According to Miryon Ko, 21_21’s PR manager, Miyake had long admired Penn’s work for the fashion magazine Vogue and was keen to find a lensman who could do more than merely snap magazine-friendly glossies of his latest designs.
“He had become known in the fashion world but he felt he was losing what is really important for him,” Ko explains. “So he needed someone who could really look at his work and evaluate it correctly, not in terms of trends or fashions.”In effect Miyake wanted someone with a strong, independent aesthetic sense to help him see his work through a fresh pair of eyes. With a reputation in his field equal to that of Miyake’s in clothes design and a playful and iconoclastic approach to his subject, Penn was just the ticket.
The show includes an animated film based on drawings by Michael Crawford, a cartoonist for New Yorker magazine, which details how the pair collaborated. According to the story presented, Miyake would send his attaché de press, Midori Kitamura—now the President of Miyake Design Studio—with the dresses from his latest Paris collections to Penn in New York. Penn would then have a completely free hand in how he shot them.
“Miyake would inevitably be surprised and moved by the photos I brought back to him from New York,” Kitamura remembers. “The perspectives they mirrored would provide great inspiration for the subsequent collection.”
Although Miyake and Penn occasionally socialized, the designer was never present at any of the photo sessions and never tried to influence them in any way. Working with a team that included make up by Tyen and hair styling by Johan Sahag, Penn employed a range of techniques to bring Miyake’s designs to life in new and unexpected ways.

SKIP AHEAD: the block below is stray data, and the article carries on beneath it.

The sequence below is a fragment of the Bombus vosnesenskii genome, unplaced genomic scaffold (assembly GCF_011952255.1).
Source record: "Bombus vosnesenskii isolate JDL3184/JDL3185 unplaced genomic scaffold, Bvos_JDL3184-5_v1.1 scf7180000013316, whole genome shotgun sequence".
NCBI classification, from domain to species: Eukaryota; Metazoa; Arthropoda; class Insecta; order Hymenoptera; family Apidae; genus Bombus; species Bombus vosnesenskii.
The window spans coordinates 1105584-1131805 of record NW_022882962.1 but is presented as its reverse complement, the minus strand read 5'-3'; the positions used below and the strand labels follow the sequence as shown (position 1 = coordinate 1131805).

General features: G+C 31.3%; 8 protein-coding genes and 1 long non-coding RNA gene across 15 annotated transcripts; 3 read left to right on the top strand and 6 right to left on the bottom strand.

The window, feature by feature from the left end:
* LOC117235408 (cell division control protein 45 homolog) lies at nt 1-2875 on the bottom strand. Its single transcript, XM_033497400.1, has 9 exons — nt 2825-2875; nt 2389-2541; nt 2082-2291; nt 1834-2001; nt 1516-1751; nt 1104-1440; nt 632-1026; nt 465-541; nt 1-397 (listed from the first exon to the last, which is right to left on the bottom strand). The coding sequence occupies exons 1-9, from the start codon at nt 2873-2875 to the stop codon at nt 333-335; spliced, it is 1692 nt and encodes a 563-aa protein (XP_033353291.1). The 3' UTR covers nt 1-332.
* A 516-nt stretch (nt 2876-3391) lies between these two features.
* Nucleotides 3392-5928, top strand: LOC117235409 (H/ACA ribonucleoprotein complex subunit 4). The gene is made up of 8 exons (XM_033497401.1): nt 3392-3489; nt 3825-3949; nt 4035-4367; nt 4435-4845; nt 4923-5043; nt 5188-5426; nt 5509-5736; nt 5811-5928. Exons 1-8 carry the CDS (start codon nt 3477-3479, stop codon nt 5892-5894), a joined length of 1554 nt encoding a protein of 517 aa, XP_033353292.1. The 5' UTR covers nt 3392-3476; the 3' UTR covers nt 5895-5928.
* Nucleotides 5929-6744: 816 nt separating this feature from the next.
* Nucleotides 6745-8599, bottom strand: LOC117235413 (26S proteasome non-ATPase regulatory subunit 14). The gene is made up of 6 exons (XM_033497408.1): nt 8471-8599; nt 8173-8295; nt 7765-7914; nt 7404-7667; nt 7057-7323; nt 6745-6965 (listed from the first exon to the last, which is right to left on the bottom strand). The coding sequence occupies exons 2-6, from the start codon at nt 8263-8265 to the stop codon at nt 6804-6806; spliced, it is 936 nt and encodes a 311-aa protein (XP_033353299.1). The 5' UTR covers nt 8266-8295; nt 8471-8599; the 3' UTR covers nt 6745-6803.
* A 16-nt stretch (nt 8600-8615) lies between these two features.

While some of the photos are admittedly quite straightforward, others show the use of distortion or an emphasis on the underlying simplicity of some of Miyake’s APOC designs. The full spectrum of techniques can be seen in the 67 posters on display and the large catwalk-style video installation that shows around 148 of Penn’s shots.
In one of Penn’s images, a jacket from the 1987 collection is inflated with air to create a kind of balloon effect, which takes the padded-shoulder, power-dressing fashion of the 80s to new heights of sartorial absurdity. In another shot the garments are scrunched up into twisted rolls of cloth, emphasizing the technique used to create their crumpled texture, while deemphasizing the visual and structural elements.
A photograph that later became the book jacket for “Irving Penn Regards the Work of Issey Miyake” (1999), shows two outfits in a shiny, metallic-looking material. Penn, noticing the visual affinities with suits of armor, has posed the empty garments in adversarial poses, as if they were fighting each other. The fact that Penn could playfully mock Miyake’s designs and even their relationship in this way shows the strength of the confidence and trust between these two talented creators.
While there is much to enjoy at this show, one weakness is a lack of any actual Issey Miyake garments. This gives the show a slightly more virtual feeling than is either necessary or desirable.
“Irving Penn and Issey Miyake: A Visual Dialogue,” 21_21 Design Sight, until Apr 8 (listing).